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Letter ReferenceJohn X. Merriman MSC 15/1899:477
ArchiveNational Library of South Africa, Special Collections, Cape Town
Epistolary TypeLetter
Letter Date12 June 1899
Address From2 Primrose Terrace, Berea, Johannesburg, Transvaal
Address To
Who ToJohn X. Merriman
Other VersionsRive 1987: 361-2
PermissionsPlease read before using or citing this transcription
The Project is grateful to the National Library of South Africa (NLSA), Cape Town, for kindly allowing us to transcribe this Olive Schreiner letter, which is part of its Special Collections. The date of this letter has been written on in an unknown hand. Schreiner was resident in Johannesburg from December 1898 to late August 1899.
1 Dear Mr Merriman
3 I wish I could feel as confident as you do about no war. I hope that
4you know more than I do; of course if Chamberlain gives up the
5colonial department it to Salisbury it will show that the more
6rational party is conquering at home, but that seems to be only a
7report. I have just spent two days over at Pretoria. The panic is not
8nearly so great there as here. Here all the women & children are
9fleeing. It is curious to see a city in this condition: all business
10is suspended. Evidently some here are working up the panic, because
11they wish the women & children out of the place, before they make a
12last effort to bring on war.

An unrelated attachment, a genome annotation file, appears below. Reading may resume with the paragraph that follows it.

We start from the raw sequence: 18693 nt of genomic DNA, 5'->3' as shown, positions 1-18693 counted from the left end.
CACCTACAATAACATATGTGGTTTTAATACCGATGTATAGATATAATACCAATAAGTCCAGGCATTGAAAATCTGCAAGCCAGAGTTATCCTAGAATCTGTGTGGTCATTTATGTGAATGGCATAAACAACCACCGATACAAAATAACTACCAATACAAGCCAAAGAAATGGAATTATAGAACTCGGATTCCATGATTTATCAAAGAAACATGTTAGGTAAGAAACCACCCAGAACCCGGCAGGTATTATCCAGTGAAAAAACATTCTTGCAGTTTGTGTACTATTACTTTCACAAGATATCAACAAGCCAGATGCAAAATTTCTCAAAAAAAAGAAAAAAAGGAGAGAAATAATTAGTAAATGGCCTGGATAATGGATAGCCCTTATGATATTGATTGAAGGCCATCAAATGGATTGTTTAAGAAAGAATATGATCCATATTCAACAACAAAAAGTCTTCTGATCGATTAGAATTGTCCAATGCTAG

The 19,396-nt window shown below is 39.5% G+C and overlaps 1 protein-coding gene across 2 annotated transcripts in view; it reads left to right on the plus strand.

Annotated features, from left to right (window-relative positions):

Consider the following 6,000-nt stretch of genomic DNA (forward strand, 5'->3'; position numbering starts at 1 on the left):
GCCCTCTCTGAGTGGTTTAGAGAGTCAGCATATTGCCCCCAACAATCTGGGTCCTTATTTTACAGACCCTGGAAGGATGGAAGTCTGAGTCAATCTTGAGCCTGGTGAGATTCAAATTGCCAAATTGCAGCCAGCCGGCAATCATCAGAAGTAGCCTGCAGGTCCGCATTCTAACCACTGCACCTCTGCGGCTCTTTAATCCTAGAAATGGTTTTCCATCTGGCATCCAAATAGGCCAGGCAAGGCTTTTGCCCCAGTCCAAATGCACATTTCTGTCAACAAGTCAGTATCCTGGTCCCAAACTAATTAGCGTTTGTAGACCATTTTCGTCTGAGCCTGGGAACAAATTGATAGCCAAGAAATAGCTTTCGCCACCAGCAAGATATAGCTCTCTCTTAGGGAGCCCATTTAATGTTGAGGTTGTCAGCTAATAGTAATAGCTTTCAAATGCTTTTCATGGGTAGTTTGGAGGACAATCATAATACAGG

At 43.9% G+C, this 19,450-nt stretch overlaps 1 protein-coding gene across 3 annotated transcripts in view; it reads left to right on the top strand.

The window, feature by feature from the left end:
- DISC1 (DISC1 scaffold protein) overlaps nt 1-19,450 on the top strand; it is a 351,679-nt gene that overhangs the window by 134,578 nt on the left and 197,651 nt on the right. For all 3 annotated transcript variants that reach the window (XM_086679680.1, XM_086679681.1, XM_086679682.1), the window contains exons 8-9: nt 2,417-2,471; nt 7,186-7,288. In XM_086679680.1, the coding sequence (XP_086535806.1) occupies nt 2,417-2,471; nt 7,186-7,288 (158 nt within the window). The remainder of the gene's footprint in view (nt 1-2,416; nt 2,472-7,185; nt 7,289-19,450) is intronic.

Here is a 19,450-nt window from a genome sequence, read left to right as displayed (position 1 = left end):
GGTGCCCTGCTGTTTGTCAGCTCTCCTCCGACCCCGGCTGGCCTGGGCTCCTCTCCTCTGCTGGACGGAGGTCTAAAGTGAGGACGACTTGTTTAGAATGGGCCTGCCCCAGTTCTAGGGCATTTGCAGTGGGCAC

14 Go I hope if war does break out you men down there in the ministry
15will keep yourselves exceedingly cool. If things go against us we
16shall have to look to you to make terms for us. Why don't you some of
17you write more, & educate people in Europe on South African affairs;
18the other side, are mis-educating them as hard as they can
20 Thank you much for your interest in seeing the pamphlet published in
21Cape Town. I hope it will have some circulation in the Eastern
22Province. I Reitz has translated it into Dutch, & we are going to
23circulate it among the Burgers during the next few weeks. Edwar
24Boucher the French Consul here has translated it into French & is
25sending it home by this mail to Paris.
27 Yours ever sincerely
28 Olive Schreiner
'The pamphlet' and various translations refers to is An English South African's View of the Situation, originally published in the South African News over three successive days; see 'Words in Season. An English South African's View of the Situation' South African News 1 June 1899 (p.8), 2 June 1899 (p.8) and 3 June 1899 (also p.8). It was also reprinted in a number of other newspapers. It then was published as a pamphlet, then as a book. A second edition of the book was ready but withdrawn from publication by Schreiner when the South African War started in October 1899, so as not to profit from this. Rive's (1987) version of this letter is in a number of respects incorrect.